Scientists discover the remains of what could be the oldest modern human in history
The remains of people found in fossil reservoirsin different parts of the world, need an analysis to know if it is a Homo Sapiens or beings that inhabited the Earth before us, such as Neanderthals.
The bone structure called the Banyoles jaw, found in 1887, had been analyzed to the point that scientists claimed it had belonged to Neanderthals. However, a new study, based on 3D scanning technology, revealed that this piece belonged to modern humans.
The Banyoles jawbone dates back 66,000 years. So, if it is confirmed that it is a part of a Homo Sapiens, we would be in the presence of the oldest remains of modern humans ever found.
The mandible is almost complete at its entire base. In the case of teeth, most are broken in more than half of their structure. However, this would not be a barrier to the conclusions drawn by the scientific team cited by the National Geographic cover.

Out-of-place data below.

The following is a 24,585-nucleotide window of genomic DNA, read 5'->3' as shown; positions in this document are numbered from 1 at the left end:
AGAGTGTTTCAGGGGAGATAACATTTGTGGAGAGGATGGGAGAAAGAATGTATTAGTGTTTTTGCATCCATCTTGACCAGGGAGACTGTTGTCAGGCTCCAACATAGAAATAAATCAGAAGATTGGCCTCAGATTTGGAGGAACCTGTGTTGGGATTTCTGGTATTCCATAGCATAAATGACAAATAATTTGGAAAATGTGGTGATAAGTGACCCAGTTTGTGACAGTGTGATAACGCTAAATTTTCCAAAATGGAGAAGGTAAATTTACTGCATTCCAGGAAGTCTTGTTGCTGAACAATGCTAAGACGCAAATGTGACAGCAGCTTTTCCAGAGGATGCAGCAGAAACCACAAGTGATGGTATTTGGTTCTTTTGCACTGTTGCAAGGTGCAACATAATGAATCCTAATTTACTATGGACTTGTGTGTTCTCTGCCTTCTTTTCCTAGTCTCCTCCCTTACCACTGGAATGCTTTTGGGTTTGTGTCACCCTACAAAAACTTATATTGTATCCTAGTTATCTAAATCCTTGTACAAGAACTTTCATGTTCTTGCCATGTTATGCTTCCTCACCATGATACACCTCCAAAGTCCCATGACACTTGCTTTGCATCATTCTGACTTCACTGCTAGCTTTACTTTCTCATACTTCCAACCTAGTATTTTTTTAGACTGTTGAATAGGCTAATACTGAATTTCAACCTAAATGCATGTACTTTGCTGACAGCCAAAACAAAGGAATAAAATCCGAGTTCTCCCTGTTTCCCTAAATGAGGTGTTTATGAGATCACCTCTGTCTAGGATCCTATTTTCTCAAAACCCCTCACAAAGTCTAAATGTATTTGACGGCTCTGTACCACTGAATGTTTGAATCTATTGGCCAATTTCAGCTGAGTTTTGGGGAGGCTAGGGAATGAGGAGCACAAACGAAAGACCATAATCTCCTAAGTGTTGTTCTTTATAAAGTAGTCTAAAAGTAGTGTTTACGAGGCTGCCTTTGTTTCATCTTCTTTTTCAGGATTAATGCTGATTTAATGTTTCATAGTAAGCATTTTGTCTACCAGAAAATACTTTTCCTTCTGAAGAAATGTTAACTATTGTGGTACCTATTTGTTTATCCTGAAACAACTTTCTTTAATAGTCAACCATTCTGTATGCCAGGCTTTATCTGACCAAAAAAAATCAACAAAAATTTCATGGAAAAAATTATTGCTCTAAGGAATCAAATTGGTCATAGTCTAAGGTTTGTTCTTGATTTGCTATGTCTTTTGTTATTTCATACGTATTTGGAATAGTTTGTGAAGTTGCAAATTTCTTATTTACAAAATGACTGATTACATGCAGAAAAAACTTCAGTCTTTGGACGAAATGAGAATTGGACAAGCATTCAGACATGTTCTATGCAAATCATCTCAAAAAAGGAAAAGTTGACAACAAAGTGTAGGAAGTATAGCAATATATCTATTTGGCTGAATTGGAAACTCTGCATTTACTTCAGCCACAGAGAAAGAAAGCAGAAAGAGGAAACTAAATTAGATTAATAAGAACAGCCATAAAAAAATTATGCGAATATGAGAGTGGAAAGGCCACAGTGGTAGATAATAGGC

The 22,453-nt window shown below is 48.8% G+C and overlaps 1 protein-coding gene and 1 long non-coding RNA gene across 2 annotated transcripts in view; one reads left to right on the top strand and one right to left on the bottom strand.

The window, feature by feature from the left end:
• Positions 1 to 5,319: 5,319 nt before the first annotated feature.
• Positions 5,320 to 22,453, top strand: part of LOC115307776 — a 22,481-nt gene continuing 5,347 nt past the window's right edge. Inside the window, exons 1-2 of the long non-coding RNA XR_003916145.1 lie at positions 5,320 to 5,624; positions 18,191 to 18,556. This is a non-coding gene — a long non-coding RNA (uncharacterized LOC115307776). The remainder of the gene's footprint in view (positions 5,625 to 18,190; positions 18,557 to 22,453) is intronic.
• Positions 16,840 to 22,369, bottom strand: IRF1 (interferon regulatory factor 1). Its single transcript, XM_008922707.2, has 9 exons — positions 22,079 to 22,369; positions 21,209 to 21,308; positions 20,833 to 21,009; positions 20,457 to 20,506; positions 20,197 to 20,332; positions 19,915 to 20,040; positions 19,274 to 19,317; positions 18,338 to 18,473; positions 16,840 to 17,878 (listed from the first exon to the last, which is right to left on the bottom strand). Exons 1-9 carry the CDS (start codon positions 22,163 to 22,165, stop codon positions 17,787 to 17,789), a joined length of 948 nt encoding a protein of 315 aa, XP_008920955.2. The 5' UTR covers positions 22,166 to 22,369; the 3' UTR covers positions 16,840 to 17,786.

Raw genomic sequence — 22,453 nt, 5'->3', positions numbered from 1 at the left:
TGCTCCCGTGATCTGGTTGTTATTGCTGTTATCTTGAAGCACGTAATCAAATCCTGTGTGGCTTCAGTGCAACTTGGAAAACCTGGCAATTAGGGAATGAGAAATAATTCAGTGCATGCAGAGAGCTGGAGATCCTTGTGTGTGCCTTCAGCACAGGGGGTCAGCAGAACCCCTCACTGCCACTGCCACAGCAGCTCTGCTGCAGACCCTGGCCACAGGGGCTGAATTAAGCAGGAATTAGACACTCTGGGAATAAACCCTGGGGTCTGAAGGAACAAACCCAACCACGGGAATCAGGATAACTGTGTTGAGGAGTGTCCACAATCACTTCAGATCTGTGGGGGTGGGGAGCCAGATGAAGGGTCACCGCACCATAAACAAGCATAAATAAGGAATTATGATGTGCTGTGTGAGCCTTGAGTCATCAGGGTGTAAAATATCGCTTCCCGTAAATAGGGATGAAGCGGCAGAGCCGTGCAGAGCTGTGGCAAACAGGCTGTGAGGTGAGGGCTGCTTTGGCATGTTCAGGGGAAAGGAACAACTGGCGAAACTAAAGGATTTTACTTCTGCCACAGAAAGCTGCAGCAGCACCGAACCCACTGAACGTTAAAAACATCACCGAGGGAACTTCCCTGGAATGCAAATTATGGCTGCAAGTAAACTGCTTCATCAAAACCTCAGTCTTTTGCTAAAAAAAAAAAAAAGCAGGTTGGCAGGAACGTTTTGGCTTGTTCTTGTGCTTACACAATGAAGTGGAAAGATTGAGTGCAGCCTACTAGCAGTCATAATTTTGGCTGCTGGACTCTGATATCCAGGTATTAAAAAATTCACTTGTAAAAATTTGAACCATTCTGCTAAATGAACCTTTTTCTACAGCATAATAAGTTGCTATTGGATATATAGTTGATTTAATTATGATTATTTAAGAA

3D analysis of the remains of the oldest human
“The jaw has been studied throughout the last century and was long considered to be a Neanderthal based on its age and location. And the fact that it lacks one of the diagnostic characteristics of Homo sapiens: a chin”, explains paleoanthropologist Brian Keeling, one of the leaders of the research.
But the 3D analysis compared data from Neanderthals and humans, so their results gave closer similarities to modern humans.
Because Homo Sapiens and Neanderthals shared the Earth in a transition, scientists do not rule out that this jaw could belong to a kind of hybrid between the two.